IMDb > From the Journals of Jean Seberg (1995)

From the Journals of Jean Seberg (1995) More at IMDbPro »

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7.1/10   215 votes »
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Down 23% in popularity this week. See why on IMDbPro.
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View company contact information for From the Journals of Jean Seberg on IMDbPro.
Release Date:
1 March 1996 (USA) See more »
Plot:
Mark Rappaport's creative bio-pic about actress Jean Seberg is presented in a first-person, autobiographical... See more » | Add synopsis »
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Awards:
2 wins & 1 nomination See more »
User Reviews:
masterful essay on Seberg's career and the men who influenced and often controlled it and her See more (6 total) »

Cast

  (in credits order)

Mary Beth Hurt ... Jean Seberg
rest of cast listed alphabetically:

Jean Seberg ... Various (archive footage)

Directed by
Mark Rappaport 
 
Writing credits
(in alphabetical order)
Mark Rappaport 

Produced by
Coleen Fitzgibbon .... associate producer
Mark Rappaport .... producer
 
Cinematography by
Mark Daniels 
 
Film Editing by
Mark Rappaport 
 
Casting by
Lina Todd 
 
Costume Design by
Janet Cassady 
 
Sound Department
Tony Volante .... sound
 

Production CompaniesDistributors

Additional Details

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Runtime:
97 min | Japan:100 min
Country:
Language:
Sound Mix:

Did You Know?

Trivia:
When Mary Beth Hurt auditioned for the role of Jean Seberg, she shocked the filmmakers by revealing that not only was she born in the same town as Seberg (Marshalltown, Iowa), their families were neighbors who knew each other.See more »
Movie Connections:
References Brigadoon (1954)See more »

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8 out of 9 people found the following review useful.
masterful essay on Seberg's career and the men who influenced and often controlled it and her, 21 January 2009
Author: OldAle1 from United States

I rented this video essay because I was recently reminded of this great independent American director, many of whose works I saw a decade ago and loved, and started a fairly useless thread about him that got few replies on an IMDb forum. Apparently, he is still awfully underground and unknown.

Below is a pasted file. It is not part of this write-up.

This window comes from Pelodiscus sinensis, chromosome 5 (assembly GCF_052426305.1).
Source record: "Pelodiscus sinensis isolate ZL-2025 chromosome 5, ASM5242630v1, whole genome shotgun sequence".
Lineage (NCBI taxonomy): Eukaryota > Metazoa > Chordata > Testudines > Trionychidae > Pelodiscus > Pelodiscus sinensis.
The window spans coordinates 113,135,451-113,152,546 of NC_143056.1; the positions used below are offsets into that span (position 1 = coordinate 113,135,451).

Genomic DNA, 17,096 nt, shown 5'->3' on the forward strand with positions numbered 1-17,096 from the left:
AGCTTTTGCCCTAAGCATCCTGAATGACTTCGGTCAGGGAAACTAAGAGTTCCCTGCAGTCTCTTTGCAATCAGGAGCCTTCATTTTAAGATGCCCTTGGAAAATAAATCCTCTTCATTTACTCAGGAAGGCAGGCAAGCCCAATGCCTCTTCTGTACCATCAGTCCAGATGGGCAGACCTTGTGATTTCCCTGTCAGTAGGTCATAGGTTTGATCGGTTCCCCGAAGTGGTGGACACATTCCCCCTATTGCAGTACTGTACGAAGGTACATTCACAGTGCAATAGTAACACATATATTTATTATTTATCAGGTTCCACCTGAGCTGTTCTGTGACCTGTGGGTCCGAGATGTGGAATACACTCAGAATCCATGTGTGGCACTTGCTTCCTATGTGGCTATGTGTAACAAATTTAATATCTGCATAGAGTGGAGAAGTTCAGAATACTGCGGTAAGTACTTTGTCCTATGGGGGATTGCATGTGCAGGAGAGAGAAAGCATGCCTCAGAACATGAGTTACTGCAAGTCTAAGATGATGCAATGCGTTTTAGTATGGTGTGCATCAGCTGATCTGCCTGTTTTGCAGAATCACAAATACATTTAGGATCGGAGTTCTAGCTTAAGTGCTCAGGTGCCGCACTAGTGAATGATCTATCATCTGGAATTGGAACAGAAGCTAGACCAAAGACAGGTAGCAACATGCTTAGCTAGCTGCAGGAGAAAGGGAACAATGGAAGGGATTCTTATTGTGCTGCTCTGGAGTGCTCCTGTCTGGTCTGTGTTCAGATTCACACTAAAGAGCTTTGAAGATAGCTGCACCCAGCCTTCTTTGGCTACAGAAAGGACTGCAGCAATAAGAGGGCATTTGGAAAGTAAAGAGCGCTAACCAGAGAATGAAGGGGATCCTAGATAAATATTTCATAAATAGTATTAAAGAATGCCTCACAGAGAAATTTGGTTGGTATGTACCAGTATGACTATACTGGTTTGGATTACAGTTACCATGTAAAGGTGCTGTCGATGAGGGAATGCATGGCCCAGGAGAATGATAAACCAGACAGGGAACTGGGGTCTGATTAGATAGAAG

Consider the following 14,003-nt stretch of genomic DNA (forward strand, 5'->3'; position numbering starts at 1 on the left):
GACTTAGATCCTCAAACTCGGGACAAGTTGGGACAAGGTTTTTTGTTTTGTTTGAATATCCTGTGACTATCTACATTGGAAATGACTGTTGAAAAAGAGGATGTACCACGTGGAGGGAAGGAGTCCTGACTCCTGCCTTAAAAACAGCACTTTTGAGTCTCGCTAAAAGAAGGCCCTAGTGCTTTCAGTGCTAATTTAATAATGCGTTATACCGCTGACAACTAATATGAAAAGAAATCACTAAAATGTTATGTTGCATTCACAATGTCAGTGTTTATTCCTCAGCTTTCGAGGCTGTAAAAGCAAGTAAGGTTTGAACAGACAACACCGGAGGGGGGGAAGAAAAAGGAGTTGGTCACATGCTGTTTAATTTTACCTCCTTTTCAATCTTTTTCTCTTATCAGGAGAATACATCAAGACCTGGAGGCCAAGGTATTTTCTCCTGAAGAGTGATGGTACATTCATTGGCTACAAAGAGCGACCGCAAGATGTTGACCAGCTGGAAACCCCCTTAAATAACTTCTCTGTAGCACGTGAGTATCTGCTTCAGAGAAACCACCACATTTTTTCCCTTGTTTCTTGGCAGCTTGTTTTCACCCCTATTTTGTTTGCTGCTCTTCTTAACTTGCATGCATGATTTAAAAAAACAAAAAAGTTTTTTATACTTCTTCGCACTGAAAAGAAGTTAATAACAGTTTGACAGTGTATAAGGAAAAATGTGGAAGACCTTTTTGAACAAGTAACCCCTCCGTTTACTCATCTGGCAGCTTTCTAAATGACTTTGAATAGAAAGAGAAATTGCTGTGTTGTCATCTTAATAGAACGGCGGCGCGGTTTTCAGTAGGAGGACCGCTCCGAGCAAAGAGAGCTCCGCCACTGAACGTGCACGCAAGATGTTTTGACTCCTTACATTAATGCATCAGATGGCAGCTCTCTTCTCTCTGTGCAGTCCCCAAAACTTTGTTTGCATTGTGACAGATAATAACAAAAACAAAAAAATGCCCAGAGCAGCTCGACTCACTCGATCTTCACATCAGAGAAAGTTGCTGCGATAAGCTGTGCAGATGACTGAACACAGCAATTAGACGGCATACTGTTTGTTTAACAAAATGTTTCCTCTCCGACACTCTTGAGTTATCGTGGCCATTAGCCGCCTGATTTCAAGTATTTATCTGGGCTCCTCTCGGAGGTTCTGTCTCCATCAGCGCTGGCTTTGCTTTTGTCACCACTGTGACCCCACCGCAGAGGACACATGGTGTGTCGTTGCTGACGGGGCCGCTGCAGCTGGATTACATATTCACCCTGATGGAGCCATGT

I don't know if this would change things even if I could magically get a bunch of people to see it. Basically, it's a 100-minute deconstruction of the late American actress Jean Seberg's career, with Seberg "played by" narrator Mary Beth Hurt, who (as stand in for both author/director Rappaport and the dead actress) offers a withering feminist critique of the roles, both on and offscreen, that naive small-town Iowa girl Seberg found herself thrust into from the moment she first auditioned for Otto Preminger's film of Bernard Shaw's Saint Joan in 1955 at the age of 17. Questioning the way in which male directors dominate and abuse female stars, the casting by so many men of their wives as whores and cheats, the pornography of suffering in every rendition of Joan and the choices that women - but not men - get pushed into making as they age, this is a wide-ranging look at both Hollywood and European morality in the film industry, at the politics of the late 60s and how they impacted Seberg and other star actresses like Jane Fonda and Vanessa Redgrave, and much more.

A provoking and pointedly subversive and subjective document, rather than a "documentary", this is I think essential viewing for anyone interested in the politics and sociology of stardom, and for fans of Seberg, Preminger, Jean-Luc Godard and Clint Eastwood in particular. Those interested in Seberg's films should be warned that the endings of "À bout de soufflé", "Lilith" and "Bonjour Tristesse" are given away. I can imagine that many would find the approach here irritating and even offensive, particularly those more wedded to traditional documentary styles, but to me it is a masterpiece and not far off the level of Chris Marker ("Sans Soleil") and Orson Welles ("Filming 'Othello'") in this fairly rare cinematic form. Mark Rappaport is not after – and probably doesn't believe in – some kind of absolute "truth", some specific answer as to why Seberg's career and life ended the way they did, indeed he is willing to place some of the blame on the actress herself; he is interested in provoking discussion and thought, and in that he succeeds entirely.

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